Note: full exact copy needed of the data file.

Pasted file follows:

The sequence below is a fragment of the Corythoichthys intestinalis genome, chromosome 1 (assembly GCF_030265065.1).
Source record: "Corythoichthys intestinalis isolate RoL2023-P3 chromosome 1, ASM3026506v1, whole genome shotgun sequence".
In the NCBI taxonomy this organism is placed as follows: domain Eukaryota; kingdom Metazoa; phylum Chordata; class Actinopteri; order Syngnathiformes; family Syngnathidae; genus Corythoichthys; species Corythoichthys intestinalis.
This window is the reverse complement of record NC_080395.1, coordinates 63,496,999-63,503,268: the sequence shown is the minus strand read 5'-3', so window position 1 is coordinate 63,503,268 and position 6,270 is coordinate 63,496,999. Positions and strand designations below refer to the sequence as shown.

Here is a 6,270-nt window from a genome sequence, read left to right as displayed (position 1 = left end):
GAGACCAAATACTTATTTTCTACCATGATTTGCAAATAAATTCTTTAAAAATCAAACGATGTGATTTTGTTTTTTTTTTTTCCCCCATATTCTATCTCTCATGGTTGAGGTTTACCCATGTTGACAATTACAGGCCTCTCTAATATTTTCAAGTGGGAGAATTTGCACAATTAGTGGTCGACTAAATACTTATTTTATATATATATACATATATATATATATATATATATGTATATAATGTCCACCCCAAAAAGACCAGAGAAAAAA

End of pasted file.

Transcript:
The sequence below is a fragment of the Corythoichthys intestinalis genome, chromosome 1 (assembly GCF_030265065.1).
Source record: "Corythoichthys intestinalis isolate RoL2023-P3 chromosome 1, ASM3026506v1, whole genome shotgun sequence".
In the NCBI taxonomy this organism is placed as follows: domain Eukaryota; kingdom Metazoa; phylum Chordata; class Actinopteri; order Syngnathiformes; family Syngnathidae; genus Corythoichthys; species Corythoichthys intestinalis.
This window is the reverse complement of record NC_080395.1, coordinates 63,496,999-63,503,268: the sequence shown is the minus strand read 5'-3', so window position 1 is coordinate 63,503,268 and position 6,270 is coordinate 63,496,999. Positions and strand designations below refer to the sequence as shown.

Here is a 6,270-nt window from a genome sequence, read left to right as displayed (position 1 = left end):
GAGACCAAATACTTATTTTCTACCATGATTTGCAAATAAATTCTTTAAAAATCAAACGATGTGATTTTGTTTTTTTTTTTTCCCCCATATTCTATCTCTCATGGTTGAGGTTTACCCATGTTGACAATTACAGGCCTCTCTAATATTTTCAAGTGGGAGAATTTGCACAATTAGTGGTCGACTAAATACTTATTTTATATATATATACATATATATATATATATATATATGTATATAATGTCCACCCCAAAAAGACCAGAGAAAAAA